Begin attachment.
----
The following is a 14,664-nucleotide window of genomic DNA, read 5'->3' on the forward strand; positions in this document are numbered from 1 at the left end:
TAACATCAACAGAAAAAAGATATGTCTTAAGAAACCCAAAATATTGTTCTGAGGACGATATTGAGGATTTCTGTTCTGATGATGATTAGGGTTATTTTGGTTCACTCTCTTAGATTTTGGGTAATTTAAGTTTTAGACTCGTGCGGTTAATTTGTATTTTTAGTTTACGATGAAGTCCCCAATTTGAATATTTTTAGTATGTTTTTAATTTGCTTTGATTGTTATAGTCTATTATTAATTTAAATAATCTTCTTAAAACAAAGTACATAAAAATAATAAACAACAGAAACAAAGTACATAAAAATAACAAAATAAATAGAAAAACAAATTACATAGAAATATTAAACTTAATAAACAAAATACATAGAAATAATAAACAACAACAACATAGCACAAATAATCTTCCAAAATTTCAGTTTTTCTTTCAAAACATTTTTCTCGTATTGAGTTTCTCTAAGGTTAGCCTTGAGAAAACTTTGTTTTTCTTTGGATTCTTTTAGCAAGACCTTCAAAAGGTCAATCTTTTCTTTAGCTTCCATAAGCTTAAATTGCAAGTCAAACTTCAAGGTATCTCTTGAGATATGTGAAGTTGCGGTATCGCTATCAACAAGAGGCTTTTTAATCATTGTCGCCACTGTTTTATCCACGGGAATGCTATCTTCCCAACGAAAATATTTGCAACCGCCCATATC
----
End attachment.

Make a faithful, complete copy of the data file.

The following is a 14,664-nucleotide window of genomic DNA, read 5'->3' on the forward strand; positions in this document are numbered from 1 at the left end:
TAACATCAACAGAAAAAAGATATGTCTTAAGAAACCCAAAATATTGTTCTGAGGACGATATTGAGGATTTCTGTTCTGATGATGATTAGGGTTATTTTGGTTCACTCTCTTAGATTTTGGGTAATTTAAGTTTTAGACTCGTGCGGTTAATTTGTATTTTTAGTTTACGATGAAGTCCCCAATTTGAATATTTTTAGTATGTTTTTAATTTGCTTTGATTGTTATAGTCTATTATTAATTTAAATAATCTTCTTAAAACAAAGTACATAAAAATAATAAACAACAGAAACAAAGTACATAAAAATAACAAAATAAATAGAAAAACAAATTACATAGAAATATTAAACTTAATAAACAAAATACATAGAAATAATAAACAACAACAACATAGCACAAATAATCTTCCAAAATTTCAGTTTTTCTTTCAAAACATTTTTCTCGTATTGAGTTTCTCTAAGGTTAGCCTTGAGAAAACTTTGTTTTTCTTTGGATTCTTTTAGCAAGACCTTCAAAAGGTCAATCTTTTCTTTAGCTTCCATAAGCTTAAATTGCAAGTCAAACTTCAAGGTATCTCTTGAGATATGTGAAGTTGCGGTATCGCTATCAACAAGAGGCTTTTTAATCATTGTCGCCACTGTTTTATCCACGGGAATGCTATCTTCCCAACGAAAATATTTGCAACCGCCCATATC